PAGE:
A graphic circulating claims that sheep are castrated, have their tails cut off, and are killed in the manufacturing of Ugg boots. Is this true or a hoax?
First let’s take a look at the graphic that is circulating through social media. The graphic reads, “THE UGLY SIDE OF UGGS Sheep used for wool are routinely castrated, have their tails cut off (without painkillers) and throats slit for a pair of UGG Australia boots, a wool sweater, or jacket.”
Accompanying the claim are two graphic pictures of confined sheep that have had their tails cut off.
Uggs are a brand of sheepskin boots that have existed since the late 70s. In 1995, the brand was bought out by Deckers Outdoor Corp., and they currently remain the parent company of Ugg. In the early to mid 2000s, the boots became fashionable after being featured on the Oprah Winfrey Show, and the trendy footwear began to be witnessed on the feet of many celebrities.
Baywatch actress Pamela Anderson, who initially helped to popularize Uggs, embarked on a publicized boycott of the boots in 2007 due to concerns about animal welfare. Her public boycott was featured on people.com and in a Fox News article.
The recent claims seen in the circulating graphic likely began on November 13th of 2013 with an article entitled “UGGs and Their ‘Uggly’ Reputation” which was published by Yahoo Small Business.
Since then, the graphic has continued to circulate via social media.
Uggs Responds to Criticisms
Over the years, the Uggs brand and Deckers Outdoor Corp. has released a number of statements outlining their stance on animal welfare.
Five days after the release of the controversial Yahoo article, Uggs released a statement about their sheepskin on Facebook, which has since been removed. The statement is quoted below:
At UGG, we want consumers to know about the sheepskin used in our products. We are among the leaders in ethical supply chain for consumer goods, and particularly the sourcing of sheepskin. UGG does not use sheepskin unless it is a byproduct of the meat industry, and we actively condemn the practice of mulesing.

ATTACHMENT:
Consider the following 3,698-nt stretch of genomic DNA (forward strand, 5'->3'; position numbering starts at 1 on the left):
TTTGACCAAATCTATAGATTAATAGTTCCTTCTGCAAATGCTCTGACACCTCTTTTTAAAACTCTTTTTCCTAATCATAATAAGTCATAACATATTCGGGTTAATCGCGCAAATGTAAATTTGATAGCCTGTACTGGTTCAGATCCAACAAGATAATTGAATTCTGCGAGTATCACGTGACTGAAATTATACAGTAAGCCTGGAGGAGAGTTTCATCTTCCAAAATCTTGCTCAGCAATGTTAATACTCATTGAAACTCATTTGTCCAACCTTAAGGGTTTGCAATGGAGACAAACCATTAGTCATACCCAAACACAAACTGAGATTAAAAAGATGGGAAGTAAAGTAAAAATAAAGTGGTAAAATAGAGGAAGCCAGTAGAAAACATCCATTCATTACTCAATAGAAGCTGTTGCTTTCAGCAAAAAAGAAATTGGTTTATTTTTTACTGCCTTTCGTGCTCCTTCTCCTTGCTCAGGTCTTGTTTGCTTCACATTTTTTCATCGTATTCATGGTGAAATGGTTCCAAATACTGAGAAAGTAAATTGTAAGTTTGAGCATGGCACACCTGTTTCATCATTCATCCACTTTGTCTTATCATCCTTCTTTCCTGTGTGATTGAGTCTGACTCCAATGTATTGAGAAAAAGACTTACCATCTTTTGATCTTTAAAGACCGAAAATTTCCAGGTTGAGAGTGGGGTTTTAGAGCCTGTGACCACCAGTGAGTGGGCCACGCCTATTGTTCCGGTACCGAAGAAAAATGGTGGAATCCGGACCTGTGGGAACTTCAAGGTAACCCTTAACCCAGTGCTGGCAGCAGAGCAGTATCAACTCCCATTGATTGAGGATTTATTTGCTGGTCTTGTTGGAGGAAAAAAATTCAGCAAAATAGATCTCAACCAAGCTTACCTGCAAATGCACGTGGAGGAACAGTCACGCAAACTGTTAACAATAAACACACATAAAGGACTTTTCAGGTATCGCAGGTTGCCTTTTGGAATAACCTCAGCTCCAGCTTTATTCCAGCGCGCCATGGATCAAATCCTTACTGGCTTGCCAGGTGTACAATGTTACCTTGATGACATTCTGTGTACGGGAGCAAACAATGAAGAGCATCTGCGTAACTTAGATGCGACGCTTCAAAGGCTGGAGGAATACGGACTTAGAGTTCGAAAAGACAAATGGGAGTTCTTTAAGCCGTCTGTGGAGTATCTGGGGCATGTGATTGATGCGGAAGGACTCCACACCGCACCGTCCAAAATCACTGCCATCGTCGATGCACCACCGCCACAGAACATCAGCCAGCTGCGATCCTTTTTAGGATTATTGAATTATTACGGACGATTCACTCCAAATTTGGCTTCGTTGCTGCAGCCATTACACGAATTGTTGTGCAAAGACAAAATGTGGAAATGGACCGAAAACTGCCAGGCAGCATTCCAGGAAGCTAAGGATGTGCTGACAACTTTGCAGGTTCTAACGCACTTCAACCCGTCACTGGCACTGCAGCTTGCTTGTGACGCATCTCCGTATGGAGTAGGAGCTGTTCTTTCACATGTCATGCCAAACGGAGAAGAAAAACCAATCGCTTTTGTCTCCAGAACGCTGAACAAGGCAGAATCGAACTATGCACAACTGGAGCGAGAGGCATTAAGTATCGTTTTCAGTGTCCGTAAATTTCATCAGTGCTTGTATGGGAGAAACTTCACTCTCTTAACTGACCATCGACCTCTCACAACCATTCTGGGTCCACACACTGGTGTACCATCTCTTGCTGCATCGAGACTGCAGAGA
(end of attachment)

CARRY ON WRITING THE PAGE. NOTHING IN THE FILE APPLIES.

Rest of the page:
A link to a page on animal welfare from Deckers Outdoor Corp. is also included with the statement. Visiting this page reveals more detailed information on their practices which includes the kinds of animals hides they permit and the sourcing requirements for those hides. Below are several quotes taken from the page:
- “We ONLY use Animal Hides that are the byproduct of another industry and that are not raised exclusively for their pelts.”
- “Suppliers must source Animal Hides from processors that use sound animal husbandry and humane animal treatment and slaughtering practices.”
- “No animals may be skinned alive to provide our Animal Hides.”
- “We support efforts to end the practice of mulesing by requiring our animal hide suppliers to certify that they do not supply any materials or products to Deckers from sheep which have been mulesed.”
- “We do not source 100% Merino wool from Australia, due to the practice of mulesing by some farmers in the region.”
- “Sheepskin will not be sourced from countries in the Middle East and North Africa.”
At some point, the “UGGs and Their ‘Uggly’ Reputation” article posted on Yahoo was removed. Although the article is no longer available, one can follow a link to where the article was, and there is a comment there which reads:
Editor’s note: It has been brought to our attention that the article that was originally located here was inaccurate and misleading. We looked into the information in conjunction with our content partner Business 2 Community and found that this was in fact the case and have removed the article. The article does not represent the views of Business 2 Community.